Netherlands blasphemy law was enacted in the 1930s as a reaction to the Communist Party call for Christmas to be dropped from the list of state holidays! Article 147 provided for up to three months in jail or a fine of the second category (i.e. up to €3,800) for publicly, orally or in writing or depiction, offending religious feelings by scornful blasphemy, and article 429b prohibited displaying blasphemous material at places visible from a public road. The last successful conviction under Article 147 took place in the early 1960s when a student newspaper was fined 100 guilders for satirising the New Testament. In November 2008, Justice Minister Ernst Hirsch Ballin expressed the country’s coalition government’s intent to repeal Article 147 but subsequently delayed taking action. A new coalition government was formed after a general election in 2012 and a majority of parliament voted to repeal the blasphemy law in November 2012.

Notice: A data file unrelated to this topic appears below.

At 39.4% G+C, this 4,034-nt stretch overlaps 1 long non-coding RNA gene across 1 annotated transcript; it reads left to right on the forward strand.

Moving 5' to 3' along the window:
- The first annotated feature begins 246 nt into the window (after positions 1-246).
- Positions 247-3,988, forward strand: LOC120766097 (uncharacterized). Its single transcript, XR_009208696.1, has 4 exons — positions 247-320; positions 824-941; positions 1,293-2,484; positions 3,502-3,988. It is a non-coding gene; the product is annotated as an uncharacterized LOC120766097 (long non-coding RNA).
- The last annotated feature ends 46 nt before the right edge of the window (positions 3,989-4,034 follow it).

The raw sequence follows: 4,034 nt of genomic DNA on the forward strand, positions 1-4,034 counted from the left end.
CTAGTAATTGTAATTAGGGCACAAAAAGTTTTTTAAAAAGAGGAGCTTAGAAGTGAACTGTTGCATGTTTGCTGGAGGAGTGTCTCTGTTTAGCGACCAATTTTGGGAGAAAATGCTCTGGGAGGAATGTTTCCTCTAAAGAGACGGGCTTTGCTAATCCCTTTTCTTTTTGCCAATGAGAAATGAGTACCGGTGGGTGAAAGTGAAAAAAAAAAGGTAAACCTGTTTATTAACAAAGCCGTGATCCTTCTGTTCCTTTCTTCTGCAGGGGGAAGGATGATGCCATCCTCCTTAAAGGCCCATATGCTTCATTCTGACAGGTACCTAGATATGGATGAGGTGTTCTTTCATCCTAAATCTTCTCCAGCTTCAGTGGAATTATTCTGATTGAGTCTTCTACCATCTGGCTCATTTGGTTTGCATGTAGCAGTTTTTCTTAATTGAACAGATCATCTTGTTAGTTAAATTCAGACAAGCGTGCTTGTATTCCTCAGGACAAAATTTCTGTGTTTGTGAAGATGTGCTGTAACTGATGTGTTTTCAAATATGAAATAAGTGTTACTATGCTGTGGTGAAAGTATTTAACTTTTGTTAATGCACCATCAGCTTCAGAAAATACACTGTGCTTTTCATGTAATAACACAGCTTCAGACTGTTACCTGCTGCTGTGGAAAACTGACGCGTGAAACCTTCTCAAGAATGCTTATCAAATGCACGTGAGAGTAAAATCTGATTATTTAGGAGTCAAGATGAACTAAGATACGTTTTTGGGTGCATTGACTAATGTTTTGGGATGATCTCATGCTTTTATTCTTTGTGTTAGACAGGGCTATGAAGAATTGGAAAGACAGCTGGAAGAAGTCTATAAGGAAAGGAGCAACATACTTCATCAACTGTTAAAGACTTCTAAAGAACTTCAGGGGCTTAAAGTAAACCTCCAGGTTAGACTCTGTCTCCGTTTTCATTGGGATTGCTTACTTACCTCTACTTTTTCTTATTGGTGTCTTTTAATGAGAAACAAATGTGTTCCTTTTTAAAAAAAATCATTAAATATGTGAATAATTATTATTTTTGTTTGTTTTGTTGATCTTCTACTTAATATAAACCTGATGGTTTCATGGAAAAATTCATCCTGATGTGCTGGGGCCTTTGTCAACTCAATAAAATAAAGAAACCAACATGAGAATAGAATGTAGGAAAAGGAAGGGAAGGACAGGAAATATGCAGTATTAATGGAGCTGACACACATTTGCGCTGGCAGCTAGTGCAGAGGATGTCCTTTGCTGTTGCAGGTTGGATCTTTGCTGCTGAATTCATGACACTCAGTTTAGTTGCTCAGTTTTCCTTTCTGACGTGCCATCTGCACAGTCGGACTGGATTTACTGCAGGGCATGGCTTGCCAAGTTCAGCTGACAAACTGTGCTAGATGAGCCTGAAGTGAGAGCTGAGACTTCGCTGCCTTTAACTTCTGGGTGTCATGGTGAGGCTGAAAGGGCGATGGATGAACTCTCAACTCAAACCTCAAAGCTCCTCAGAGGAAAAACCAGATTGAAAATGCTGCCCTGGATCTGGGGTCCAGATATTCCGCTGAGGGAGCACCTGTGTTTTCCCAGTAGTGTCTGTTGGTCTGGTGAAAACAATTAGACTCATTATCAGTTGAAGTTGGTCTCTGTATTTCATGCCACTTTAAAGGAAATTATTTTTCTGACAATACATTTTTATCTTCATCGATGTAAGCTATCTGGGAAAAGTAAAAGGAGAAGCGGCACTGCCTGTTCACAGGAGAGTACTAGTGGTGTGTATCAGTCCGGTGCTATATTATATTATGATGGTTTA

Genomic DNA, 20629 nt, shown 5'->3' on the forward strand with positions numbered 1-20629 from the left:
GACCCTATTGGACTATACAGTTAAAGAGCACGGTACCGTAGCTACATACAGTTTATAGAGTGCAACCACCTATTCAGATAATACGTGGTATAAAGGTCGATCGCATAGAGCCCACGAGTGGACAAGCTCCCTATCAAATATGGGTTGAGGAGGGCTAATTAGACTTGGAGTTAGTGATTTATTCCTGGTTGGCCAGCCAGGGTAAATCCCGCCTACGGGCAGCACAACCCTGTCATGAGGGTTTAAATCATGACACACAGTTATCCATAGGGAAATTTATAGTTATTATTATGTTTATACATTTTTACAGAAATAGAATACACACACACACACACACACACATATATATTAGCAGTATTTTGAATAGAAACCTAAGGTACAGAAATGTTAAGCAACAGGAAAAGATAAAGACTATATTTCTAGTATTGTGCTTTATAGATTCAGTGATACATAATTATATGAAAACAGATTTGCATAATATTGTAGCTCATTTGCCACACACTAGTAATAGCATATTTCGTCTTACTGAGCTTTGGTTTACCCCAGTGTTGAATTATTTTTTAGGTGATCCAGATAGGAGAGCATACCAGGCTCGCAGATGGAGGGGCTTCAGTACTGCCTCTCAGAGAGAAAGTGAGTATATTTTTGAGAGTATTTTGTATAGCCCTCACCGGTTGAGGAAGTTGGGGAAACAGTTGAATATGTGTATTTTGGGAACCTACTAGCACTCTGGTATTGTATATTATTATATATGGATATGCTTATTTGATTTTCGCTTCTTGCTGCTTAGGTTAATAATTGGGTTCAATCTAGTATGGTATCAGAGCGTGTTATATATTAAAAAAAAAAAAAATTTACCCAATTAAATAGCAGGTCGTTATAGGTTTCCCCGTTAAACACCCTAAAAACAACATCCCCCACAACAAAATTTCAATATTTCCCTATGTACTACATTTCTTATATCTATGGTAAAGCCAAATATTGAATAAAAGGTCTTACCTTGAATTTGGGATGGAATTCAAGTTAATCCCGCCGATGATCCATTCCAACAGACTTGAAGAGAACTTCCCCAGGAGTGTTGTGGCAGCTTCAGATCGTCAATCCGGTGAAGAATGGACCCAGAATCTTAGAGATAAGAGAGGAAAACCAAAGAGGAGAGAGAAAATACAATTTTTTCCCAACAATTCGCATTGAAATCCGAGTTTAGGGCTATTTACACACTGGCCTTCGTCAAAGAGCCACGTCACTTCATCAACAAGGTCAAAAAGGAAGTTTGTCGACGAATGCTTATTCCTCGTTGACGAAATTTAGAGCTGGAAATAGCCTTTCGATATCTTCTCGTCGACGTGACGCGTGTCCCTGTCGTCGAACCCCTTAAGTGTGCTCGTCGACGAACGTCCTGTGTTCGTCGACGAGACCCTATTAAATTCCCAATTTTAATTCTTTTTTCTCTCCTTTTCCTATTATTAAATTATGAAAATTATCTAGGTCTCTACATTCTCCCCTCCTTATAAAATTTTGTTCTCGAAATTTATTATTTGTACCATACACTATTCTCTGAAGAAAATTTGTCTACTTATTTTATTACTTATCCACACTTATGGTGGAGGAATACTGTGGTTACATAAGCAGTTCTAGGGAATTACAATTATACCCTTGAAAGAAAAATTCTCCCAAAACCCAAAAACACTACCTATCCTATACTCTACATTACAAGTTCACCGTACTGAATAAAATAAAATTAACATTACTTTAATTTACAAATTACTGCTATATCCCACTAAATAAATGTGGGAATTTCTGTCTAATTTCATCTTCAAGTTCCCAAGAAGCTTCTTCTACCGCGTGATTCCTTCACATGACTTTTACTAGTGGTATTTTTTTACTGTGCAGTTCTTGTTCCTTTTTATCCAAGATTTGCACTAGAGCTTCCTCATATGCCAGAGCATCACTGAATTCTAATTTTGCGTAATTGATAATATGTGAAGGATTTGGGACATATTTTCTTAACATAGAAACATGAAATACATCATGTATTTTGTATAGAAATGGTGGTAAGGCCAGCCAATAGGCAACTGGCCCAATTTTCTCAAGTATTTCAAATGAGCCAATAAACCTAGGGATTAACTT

The Blasphemy law was officially repealed on February 1, 2014.
Norway 2009 and 2015
In 2009, parliament voted to remove section 142 of the penal code against blasphemy, but this had not come into force in early 2015 due to delays to updating computer systems used by police and prosecutors.
In February 2015, following the infamous Charlie Hebdo attack in France, Conservative MP Anders B. Werp and Progress Party MP Jan Arild Ellingsen moved to repeal section 142, claiming that it “underpins a perception that religious expressions and symbols are entitled to a special protection” and asserted that “it is time to stand up for freedom of speech, even in religious matters.” This move was endorsed by parliament.
In response to the Charlie Hebdo attack, the Icelandic parliament moved to repeal Iceland’s blasphemy law. The law was repealed by parliament on July 2, 2015.
In 1933 Malta enacted laws against the vilification of religion and immorality that acted as blasphemy laws. Article 163 of Malta’s Criminal Code prohibited vilification of the Roman Catholic Apostolic Religion, Malta’s religion, with a penalty of one to six months imprisonment. Article 164 prohibited vilification of any cult “tolerated by law” with a penalty of one to three months imprisonment.